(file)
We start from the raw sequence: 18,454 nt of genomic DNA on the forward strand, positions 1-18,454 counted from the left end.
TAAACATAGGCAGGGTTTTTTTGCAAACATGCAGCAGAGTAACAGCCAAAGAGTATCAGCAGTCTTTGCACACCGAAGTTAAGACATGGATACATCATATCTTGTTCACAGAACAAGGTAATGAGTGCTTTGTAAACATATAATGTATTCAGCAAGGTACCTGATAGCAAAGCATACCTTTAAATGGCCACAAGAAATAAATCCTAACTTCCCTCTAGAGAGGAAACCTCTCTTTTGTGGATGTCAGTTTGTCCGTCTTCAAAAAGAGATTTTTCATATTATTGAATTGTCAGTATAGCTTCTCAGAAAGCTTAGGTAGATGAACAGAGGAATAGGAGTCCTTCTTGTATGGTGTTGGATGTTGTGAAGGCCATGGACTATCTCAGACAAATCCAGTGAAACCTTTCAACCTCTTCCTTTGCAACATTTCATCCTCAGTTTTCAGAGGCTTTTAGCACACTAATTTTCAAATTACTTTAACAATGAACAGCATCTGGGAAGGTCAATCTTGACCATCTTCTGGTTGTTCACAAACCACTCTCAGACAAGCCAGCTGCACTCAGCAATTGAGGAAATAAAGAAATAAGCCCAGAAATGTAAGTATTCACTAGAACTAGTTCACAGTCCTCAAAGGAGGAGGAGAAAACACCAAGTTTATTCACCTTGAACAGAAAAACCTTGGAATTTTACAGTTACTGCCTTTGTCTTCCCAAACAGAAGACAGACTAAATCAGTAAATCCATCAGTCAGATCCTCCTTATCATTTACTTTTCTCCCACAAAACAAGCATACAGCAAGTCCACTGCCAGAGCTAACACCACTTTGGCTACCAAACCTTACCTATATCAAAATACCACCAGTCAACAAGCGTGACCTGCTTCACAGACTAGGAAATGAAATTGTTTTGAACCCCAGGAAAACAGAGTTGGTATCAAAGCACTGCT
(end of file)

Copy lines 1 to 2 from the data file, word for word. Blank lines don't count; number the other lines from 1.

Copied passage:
We start from the raw sequence: 18,454 nt of genomic DNA on the forward strand, positions 1-18,454 counted from the left end.
TAAACATAGGCAGGGTTTTTTTGCAAACATGCAGCAGAGTAACAGCCAAAGAGTATCAGCAGTCTTTGCACACCGAAGTTAAGACATGGATACATCATATCTTGTTCACAGAACAAGGTAATGAGTGCTTTGTAAACATATAATGTATTCAGCAAGGTACCTGATAGCAAAGCATACCTTTAAATGGCCACAAGAAATAAATCCTAACTTCCCTCTAGAGAGGAAACCTCTCTTTTGTGGATGTCAGTTTGTCCGTCTTCAAAAAGAGATTTTTCATATTATTGAATTGTCAGTATAGCTTCTCAGAAAGCTTAGGTAGATGAACAGAGGAATAGGAGTCCTTCTTGTATGGTGTTGGATGTTGTGAAGGCCATGGACTATCTCAGACAAATCCAGTGAAACCTTTCAACCTCTTCCTTTGCAACATTTCATCCTCAGTTTTCAGAGGCTTTTAGCACACTAATTTTCAAATTACTTTAACAATGAACAGCATCTGGGAAGGTCAATCTTGACCATCTTCTGGTTGTTCACAAACCACTCTCAGACAAGCCAGCTGCACTCAGCAATTGAGGAAATAAAGAAATAAGCCCAGAAATGTAAGTATTCACTAGAACTAGTTCACAGTCCTCAAAGGAGGAGGAGAAAACACCAAGTTTATTCACCTTGAACAGAAAAACCTTGGAATTTTACAGTTACTGCCTTTGTCTTCCCAAACAGAAGACAGACTAAATCAGTAAATCCATCAGTCAGATCCTCCTTATCATTTACTTTTCTCCCACAAAACAAGCATACAGCAAGTCCACTGCCAGAGCTAACACCACTTTGGCTACCAAACCTTACCTATATCAAAATACCACCAGTCAACAAGCGTGACCTGCTTCACAGACTAGGAAATGAAATTGTTTTGAACCCCAGGAAAACAGAGTTGGTATCAAAGCACTGCT